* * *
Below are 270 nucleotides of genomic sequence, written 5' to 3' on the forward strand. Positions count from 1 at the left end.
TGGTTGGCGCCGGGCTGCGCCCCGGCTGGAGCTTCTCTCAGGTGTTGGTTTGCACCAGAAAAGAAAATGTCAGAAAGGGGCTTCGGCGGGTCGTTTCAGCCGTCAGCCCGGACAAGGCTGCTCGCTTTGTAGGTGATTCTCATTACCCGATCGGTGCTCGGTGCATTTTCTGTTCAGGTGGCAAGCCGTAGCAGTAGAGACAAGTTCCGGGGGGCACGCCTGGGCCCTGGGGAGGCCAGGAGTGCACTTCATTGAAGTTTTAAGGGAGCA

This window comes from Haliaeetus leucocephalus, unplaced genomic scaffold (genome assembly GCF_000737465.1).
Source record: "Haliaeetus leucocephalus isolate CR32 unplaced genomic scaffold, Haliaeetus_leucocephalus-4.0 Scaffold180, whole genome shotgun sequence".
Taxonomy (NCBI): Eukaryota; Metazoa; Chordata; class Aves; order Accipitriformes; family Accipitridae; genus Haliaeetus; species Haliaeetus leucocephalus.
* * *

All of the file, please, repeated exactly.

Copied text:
Below are 270 nucleotides of genomic sequence, written 5' to 3' on the forward strand. Positions count from 1 at the left end.
TGGTTGGCGCCGGGCTGCGCCCCGGCTGGAGCTTCTCTCAGGTGTTGGTTTGCACCAGAAAAGAAAATGTCAGAAAGGGGCTTCGGCGGGTCGTTTCAGCCGTCAGCCCGGACAAGGCTGCTCGCTTTGTAGGTGATTCTCATTACCCGATCGGTGCTCGGTGCATTTTCTGTTCAGGTGGCAAGCCGTAGCAGTAGAGACAAGTTCCGGGGGGCACGCCTGGGCCCTGGGGAGGCCAGGAGTGCACTTCATTGAAGTTTTAAGGGAGCA

This window comes from Haliaeetus leucocephalus, unplaced genomic scaffold (genome assembly GCF_000737465.1).
Source record: "Haliaeetus leucocephalus isolate CR32 unplaced genomic scaffold, Haliaeetus_leucocephalus-4.0 Scaffold180, whole genome shotgun sequence".
Taxonomy (NCBI): Eukaryota; Metazoa; Chordata; class Aves; order Accipitriformes; family Accipitridae; genus Haliaeetus; species Haliaeetus leucocephalus.